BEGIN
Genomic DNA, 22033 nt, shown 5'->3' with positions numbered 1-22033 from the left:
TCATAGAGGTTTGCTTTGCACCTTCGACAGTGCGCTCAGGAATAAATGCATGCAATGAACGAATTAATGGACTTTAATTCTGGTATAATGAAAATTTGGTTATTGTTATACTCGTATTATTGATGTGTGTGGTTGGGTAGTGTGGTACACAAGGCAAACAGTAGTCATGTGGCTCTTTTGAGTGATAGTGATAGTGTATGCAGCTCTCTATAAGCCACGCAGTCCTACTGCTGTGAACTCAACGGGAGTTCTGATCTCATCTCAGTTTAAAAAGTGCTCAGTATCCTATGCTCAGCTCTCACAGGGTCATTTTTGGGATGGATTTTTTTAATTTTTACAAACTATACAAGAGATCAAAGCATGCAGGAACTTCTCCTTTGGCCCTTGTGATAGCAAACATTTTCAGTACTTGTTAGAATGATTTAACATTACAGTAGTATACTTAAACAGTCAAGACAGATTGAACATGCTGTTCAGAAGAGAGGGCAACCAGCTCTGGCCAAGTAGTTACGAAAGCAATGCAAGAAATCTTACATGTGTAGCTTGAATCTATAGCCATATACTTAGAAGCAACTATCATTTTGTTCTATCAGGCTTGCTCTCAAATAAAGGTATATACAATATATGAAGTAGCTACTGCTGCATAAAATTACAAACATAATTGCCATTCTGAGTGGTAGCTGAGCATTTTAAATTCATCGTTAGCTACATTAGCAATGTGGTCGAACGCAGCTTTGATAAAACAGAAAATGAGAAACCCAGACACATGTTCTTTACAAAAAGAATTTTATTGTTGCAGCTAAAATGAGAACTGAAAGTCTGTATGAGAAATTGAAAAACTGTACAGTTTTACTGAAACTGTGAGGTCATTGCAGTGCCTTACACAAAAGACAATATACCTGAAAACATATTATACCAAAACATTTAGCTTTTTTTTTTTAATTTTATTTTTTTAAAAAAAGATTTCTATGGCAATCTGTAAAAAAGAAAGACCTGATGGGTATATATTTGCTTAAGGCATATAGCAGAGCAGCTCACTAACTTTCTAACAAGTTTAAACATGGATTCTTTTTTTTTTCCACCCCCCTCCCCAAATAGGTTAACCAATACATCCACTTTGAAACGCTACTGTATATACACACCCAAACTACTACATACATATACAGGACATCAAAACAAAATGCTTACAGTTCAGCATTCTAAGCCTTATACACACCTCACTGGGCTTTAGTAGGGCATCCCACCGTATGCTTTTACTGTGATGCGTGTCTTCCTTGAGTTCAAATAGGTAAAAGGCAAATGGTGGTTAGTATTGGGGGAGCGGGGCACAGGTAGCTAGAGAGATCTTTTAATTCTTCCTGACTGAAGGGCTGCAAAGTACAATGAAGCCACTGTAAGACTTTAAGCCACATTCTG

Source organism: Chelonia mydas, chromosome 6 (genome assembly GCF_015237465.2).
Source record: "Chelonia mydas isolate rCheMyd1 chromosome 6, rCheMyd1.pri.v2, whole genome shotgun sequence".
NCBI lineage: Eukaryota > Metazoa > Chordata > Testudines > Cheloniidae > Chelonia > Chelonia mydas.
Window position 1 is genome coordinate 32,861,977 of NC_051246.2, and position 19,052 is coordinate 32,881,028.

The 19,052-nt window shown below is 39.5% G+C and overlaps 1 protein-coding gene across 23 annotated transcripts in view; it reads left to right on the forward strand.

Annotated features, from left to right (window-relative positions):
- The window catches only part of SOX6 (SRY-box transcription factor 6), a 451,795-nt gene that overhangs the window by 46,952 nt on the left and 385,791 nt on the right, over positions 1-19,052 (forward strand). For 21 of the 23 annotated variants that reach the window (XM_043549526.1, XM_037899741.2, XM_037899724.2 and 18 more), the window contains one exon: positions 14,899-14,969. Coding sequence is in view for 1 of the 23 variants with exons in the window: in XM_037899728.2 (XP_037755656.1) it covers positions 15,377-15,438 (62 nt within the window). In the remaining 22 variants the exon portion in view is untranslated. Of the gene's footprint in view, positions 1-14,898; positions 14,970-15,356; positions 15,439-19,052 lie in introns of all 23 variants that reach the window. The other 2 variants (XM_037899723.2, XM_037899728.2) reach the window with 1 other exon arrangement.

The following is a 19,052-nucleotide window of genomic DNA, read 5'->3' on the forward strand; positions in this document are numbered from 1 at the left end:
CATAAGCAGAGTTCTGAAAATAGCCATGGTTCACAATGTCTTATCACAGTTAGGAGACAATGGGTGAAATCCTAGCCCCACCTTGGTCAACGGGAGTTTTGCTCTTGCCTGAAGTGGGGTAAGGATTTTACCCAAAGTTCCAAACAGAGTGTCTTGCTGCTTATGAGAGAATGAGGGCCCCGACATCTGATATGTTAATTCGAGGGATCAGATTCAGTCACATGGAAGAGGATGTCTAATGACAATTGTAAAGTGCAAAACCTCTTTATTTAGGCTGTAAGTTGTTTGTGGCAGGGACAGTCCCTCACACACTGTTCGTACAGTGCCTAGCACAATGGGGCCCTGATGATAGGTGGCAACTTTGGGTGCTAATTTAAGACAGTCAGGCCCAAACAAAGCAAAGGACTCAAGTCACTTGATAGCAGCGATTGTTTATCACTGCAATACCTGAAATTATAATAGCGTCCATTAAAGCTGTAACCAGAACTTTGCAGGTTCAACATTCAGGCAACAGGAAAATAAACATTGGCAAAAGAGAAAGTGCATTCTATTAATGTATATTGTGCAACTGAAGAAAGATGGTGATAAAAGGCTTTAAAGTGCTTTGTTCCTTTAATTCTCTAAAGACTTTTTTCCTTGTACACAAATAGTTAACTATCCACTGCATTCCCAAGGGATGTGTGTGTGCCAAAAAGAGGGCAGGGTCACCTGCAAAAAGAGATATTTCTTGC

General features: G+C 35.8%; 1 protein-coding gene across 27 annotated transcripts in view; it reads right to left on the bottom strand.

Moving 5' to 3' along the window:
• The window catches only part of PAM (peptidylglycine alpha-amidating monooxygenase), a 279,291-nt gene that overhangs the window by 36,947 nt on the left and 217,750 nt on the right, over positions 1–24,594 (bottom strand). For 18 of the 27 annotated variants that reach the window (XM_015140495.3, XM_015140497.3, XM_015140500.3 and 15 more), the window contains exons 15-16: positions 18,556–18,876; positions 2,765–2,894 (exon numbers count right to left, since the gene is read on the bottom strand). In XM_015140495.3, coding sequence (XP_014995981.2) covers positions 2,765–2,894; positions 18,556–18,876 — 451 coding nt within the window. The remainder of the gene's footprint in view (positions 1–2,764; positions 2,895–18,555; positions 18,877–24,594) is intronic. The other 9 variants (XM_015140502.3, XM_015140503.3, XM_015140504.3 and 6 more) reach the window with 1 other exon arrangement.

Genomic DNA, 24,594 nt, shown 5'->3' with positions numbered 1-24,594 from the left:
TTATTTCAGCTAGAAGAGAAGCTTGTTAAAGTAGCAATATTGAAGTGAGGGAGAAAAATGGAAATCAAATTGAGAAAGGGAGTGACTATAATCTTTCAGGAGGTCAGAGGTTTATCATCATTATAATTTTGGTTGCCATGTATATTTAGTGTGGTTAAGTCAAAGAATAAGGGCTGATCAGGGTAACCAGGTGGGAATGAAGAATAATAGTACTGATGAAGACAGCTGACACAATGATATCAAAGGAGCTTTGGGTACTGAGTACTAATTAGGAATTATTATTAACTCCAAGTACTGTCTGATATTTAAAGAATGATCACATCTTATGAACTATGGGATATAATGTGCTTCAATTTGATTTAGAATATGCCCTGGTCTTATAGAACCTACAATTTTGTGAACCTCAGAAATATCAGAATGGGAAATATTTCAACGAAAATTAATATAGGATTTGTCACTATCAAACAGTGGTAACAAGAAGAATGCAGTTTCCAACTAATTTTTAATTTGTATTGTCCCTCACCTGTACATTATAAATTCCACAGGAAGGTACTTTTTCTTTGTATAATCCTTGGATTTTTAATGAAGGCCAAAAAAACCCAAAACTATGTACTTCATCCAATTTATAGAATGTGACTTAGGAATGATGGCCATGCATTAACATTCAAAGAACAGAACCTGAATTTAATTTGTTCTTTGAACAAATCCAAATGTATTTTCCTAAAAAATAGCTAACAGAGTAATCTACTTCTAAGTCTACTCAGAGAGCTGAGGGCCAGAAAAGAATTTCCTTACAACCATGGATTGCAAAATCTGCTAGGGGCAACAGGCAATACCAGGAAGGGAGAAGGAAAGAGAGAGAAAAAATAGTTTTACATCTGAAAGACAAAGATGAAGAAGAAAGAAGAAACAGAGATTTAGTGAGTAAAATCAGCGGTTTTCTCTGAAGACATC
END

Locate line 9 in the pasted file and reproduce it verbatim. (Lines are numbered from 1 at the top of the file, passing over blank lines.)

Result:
- The window catches only part of SOX6 (SRY-box transcription factor 6), a 451,795-nt gene that overhangs the window by 46,952 nt on the left and 385,791 nt on the right, over positions 1-19,052 (forward strand). For 21 of the 23 annotated variants that reach the window (XM_043549526.1, XM_037899741.2, XM_037899724.2 and 18 more), the window contains one exon: positions 14,899-14,969. Coding sequence is in view for 1 of the 23 variants with exons in the window: in XM_037899728.2 (XP_037755656.1) it covers positions 15,377-15,438 (62 nt within the window). In the remaining 22 variants the exon portion in view is untranslated. Of the gene's footprint in view, positions 1-14,898; positions 14,970-15,356; positions 15,439-19,052 lie in introns of all 23 variants that reach the window. The other 2 variants (XM_037899723.2, XM_037899728.2) reach the window with 1 other exon arrangement.